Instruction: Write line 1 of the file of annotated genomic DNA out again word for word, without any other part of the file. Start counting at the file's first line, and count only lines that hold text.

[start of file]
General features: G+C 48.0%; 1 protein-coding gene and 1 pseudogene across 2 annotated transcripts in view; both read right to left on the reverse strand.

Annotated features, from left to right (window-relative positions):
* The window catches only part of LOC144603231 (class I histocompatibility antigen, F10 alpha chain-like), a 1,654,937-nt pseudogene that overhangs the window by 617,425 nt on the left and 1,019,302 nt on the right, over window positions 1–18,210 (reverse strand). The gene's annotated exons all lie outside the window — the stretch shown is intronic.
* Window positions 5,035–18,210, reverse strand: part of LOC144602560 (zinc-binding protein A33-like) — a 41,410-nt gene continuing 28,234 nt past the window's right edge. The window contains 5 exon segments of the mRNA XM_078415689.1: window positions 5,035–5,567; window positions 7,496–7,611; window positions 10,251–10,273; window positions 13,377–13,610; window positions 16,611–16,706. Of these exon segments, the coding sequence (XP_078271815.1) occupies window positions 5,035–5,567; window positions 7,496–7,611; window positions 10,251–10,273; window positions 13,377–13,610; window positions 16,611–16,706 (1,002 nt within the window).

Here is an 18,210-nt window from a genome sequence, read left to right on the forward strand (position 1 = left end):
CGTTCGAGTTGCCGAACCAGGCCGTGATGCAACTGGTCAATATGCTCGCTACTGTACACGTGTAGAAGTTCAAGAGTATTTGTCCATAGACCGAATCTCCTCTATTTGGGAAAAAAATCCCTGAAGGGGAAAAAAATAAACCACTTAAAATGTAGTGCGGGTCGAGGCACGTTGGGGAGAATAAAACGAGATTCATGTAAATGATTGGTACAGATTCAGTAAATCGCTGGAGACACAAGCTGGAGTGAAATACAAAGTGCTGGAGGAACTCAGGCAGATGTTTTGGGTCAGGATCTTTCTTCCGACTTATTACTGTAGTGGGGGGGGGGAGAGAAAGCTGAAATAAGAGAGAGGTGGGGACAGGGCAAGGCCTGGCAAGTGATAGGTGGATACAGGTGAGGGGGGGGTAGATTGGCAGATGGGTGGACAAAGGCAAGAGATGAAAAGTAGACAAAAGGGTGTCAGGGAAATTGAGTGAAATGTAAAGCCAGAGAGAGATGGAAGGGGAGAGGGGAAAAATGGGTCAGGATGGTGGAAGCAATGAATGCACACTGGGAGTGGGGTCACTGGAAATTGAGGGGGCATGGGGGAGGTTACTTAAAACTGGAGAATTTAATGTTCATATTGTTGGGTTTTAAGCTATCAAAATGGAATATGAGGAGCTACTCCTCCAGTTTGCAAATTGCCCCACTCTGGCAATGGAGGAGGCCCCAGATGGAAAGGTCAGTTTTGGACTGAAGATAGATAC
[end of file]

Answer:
General features: G+C 48.0%; 1 protein-coding gene and 1 pseudogene across 2 annotated transcripts in view; both read right to left on the reverse strand.